Activity: The Word for The Day
25-30 Months: Cues and Communication
Activity: Color Me A Story
31-36 Months: Cues and Communication
Subsection: Making the Most Of Storytime
Activity: Where, What, And Why Storytelling
As you go about your home visits this month, remember that a book is more than words; it is the start of a beautiful lifelong parent-child bond.
American Academy of Pediatrics. 2014. Healthy children radio: Reading aloud to infants.
Retrieved from: https://www.healthychildren.org
American Academy of Pediatrics. 2015. Parent child reading and story time promote
brain development prior to kindergarten. Retrieved from: https://www.aap.org
American Academy of Pediatrics. (2017). Reading with children starting in infancy gives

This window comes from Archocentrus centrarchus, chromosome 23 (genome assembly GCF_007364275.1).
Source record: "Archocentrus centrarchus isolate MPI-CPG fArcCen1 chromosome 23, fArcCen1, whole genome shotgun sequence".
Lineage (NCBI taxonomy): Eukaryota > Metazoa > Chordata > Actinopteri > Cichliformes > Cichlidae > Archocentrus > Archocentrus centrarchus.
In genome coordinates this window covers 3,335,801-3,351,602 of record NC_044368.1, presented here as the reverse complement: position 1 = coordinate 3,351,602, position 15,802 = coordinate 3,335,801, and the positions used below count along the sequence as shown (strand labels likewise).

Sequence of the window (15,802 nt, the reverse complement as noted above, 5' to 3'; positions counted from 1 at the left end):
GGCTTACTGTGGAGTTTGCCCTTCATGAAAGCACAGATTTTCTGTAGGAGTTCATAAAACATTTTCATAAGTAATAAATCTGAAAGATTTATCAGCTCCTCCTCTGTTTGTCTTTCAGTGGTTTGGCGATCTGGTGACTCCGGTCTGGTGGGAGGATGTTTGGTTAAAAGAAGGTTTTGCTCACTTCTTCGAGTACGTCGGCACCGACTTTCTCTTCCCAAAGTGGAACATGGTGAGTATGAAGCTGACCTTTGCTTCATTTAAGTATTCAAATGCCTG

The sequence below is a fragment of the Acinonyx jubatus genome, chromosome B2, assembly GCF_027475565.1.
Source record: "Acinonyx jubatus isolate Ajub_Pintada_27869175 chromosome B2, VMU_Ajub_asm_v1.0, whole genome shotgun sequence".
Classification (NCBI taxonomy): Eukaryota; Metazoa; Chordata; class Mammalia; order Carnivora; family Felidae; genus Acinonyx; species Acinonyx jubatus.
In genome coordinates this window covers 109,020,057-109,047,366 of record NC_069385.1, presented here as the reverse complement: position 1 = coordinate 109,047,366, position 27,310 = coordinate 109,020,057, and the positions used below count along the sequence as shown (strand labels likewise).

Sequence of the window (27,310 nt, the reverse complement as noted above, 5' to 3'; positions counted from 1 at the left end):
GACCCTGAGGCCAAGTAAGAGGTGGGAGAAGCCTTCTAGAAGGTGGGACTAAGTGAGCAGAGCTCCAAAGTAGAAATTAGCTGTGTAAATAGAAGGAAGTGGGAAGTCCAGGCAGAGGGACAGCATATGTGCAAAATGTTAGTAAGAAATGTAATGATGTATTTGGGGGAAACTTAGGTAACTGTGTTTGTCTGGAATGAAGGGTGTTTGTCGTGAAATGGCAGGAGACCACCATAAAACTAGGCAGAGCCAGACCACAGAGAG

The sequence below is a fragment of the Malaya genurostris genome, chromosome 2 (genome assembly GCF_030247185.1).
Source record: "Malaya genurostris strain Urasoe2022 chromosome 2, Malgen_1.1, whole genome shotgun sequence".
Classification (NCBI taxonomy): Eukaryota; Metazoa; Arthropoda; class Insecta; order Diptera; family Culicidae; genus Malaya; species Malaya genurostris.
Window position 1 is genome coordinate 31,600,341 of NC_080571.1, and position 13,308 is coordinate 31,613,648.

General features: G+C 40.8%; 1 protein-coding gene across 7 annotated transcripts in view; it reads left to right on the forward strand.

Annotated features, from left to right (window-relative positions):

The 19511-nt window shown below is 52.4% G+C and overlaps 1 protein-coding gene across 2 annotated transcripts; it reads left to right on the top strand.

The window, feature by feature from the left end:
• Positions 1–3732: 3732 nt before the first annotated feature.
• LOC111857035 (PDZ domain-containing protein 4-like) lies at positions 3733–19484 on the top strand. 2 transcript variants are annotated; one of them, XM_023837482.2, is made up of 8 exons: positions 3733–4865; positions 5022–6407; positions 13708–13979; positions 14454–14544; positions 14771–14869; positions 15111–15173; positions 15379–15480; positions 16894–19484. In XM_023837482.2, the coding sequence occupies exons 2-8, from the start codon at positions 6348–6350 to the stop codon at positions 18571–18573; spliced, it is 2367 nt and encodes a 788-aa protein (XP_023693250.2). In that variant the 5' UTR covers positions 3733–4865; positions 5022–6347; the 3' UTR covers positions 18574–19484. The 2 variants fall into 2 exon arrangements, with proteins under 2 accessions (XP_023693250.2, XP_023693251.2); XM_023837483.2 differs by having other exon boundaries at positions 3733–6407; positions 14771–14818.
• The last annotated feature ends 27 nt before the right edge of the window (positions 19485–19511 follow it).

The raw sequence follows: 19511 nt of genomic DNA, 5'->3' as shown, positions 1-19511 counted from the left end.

lasting literacy boost. AAP News & Journal Gateway. Retrieved from:
Canadian Pediatric Society. (2018). Read, speak, sing to your baby: How parents can
promote literacy from birth. Retrieved from: https://www.caringforkids.cps.ca
Centers for Disease Control and Prevention. (2017). Developmental milestones.
Retrieved from: https://www.cdc.gov
Holland, J. (2008). Reading aloud with infants: The controversy, the myth, and a case
study. Early Childhood Education Journal, 35(4), 383-385. doi:10.1007/s10643-007-0203-6
Murray, A., & Egan, S. M. (2014). Does reading to infants benefit their cognitive
development at 9-months-old? An investigation using a large birth cohort
survey. Child Language Teaching & Therapy, 30(3), 303-315.
Thacker, D. C. (2014). Playing with the text: The importance of sharing books with
babies. International Journal Of Birth & Parent Education, 2(1), 15-17.
Retrieved from: web.a.ebschohost.comeb.a.ebscohost.com Does reading to infan10.1177/0265659013513813